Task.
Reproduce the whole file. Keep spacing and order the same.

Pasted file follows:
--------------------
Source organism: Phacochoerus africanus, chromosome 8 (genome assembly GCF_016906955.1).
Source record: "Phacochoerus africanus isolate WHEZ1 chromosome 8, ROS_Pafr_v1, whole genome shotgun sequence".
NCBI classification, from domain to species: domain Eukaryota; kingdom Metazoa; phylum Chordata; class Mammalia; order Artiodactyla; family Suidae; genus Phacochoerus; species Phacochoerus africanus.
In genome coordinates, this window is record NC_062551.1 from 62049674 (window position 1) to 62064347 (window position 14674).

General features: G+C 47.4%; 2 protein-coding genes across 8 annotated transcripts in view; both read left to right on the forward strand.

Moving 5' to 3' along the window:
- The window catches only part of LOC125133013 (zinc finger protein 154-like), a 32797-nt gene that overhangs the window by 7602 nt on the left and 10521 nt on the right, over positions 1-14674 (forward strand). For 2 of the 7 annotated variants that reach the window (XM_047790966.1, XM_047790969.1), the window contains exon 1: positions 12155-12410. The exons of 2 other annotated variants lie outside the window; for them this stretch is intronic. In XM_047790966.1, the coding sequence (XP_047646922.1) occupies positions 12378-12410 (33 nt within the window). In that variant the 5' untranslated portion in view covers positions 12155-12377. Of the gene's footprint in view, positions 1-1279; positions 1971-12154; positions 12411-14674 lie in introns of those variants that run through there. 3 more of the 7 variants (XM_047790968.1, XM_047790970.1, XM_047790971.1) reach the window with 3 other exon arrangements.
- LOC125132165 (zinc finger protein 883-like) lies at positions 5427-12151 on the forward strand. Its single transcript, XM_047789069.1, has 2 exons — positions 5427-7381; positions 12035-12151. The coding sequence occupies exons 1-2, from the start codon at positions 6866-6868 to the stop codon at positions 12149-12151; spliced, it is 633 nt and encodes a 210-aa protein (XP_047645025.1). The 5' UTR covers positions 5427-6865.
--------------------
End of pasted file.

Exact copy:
Source organism: Phacochoerus africanus, chromosome 8 (genome assembly GCF_016906955.1).
Source record: "Phacochoerus africanus isolate WHEZ1 chromosome 8, ROS_Pafr_v1, whole genome shotgun sequence".
NCBI classification, from domain to species: domain Eukaryota; kingdom Metazoa; phylum Chordata; class Mammalia; order Artiodactyla; family Suidae; genus Phacochoerus; species Phacochoerus africanus.
In genome coordinates, this window is record NC_062551.1 from 62049674 (window position 1) to 62064347 (window position 14674).

General features: G+C 47.4%; 2 protein-coding genes across 8 annotated transcripts in view; both read left to right on the forward strand.

Moving 5' to 3' along the window:
- The window catches only part of LOC125133013 (zinc finger protein 154-like), a 32797-nt gene that overhangs the window by 7602 nt on the left and 10521 nt on the right, over positions 1-14674 (forward strand). For 2 of the 7 annotated variants that reach the window (XM_047790966.1, XM_047790969.1), the window contains exon 1: positions 12155-12410. The exons of 2 other annotated variants lie outside the window; for them this stretch is intronic. In XM_047790966.1, the coding sequence (XP_047646922.1) occupies positions 12378-12410 (33 nt within the window). In that variant the 5' untranslated portion in view covers positions 12155-12377. Of the gene's footprint in view, positions 1-1279; positions 1971-12154; positions 12411-14674 lie in introns of those variants that run through there. 3 more of the 7 variants (XM_047790968.1, XM_047790970.1, XM_047790971.1) reach the window with 3 other exon arrangements.
- LOC125132165 (zinc finger protein 883-like) lies at positions 5427-12151 on the forward strand. Its single transcript, XM_047789069.1, has 2 exons — positions 5427-7381; positions 12035-12151. The coding sequence occupies exons 1-2, from the start codon at positions 6866-6868 to the stop codon at positions 12149-12151; spliced, it is 633 nt and encodes a 210-aa protein (XP_047645025.1). The 5' UTR covers positions 5427-6865.